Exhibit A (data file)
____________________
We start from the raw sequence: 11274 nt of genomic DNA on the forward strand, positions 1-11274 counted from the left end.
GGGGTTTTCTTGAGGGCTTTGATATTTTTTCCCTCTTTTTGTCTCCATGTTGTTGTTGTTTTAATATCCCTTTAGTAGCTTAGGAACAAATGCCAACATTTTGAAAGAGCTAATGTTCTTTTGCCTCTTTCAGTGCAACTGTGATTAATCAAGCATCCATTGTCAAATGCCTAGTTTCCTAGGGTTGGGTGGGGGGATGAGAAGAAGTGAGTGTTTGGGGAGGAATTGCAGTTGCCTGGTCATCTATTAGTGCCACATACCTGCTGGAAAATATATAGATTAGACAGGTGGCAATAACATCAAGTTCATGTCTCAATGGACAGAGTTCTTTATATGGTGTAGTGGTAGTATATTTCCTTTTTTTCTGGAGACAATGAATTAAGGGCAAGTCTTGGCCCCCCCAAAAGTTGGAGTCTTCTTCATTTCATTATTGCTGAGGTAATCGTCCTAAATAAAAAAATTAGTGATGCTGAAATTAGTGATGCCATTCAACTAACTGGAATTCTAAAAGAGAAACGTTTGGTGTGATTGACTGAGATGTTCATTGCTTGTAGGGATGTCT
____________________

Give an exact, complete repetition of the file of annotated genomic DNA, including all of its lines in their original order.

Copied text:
We start from the raw sequence: 11274 nt of genomic DNA on the forward strand, positions 1-11274 counted from the left end.
GGGGTTTTCTTGAGGGCTTTGATATTTTTTCCCTCTTTTTGTCTCCATGTTGTTGTTGTTTTAATATCCCTTTAGTAGCTTAGGAACAAATGCCAACATTTTGAAAGAGCTAATGTTCTTTTGCCTCTTTCAGTGCAACTGTGATTAATCAAGCATCCATTGTCAAATGCCTAGTTTCCTAGGGTTGGGTGGGGGGATGAGAAGAAGTGAGTGTTTGGGGAGGAATTGCAGTTGCCTGGTCATCTATTAGTGCCACATACCTGCTGGAAAATATATAGATTAGACAGGTGGCAATAACATCAAGTTCATGTCTCAATGGACAGAGTTCTTTATATGGTGTAGTGGTAGTATATTTCCTTTTTTTCTGGAGACAATGAATTAAGGGCAAGTCTTGGCCCCCCCAAAAGTTGGAGTCTTCTTCATTTCATTATTGCTGAGGTAATCGTCCTAAATAAAAAAATTAGTGATGCTGAAATTAGTGATGCCATTCAACTAACTGGAATTCTAAAAGAGAAACGTTTGGTGTGATTGACTGAGATGTTCATTGCTTGTAGGGATGTCT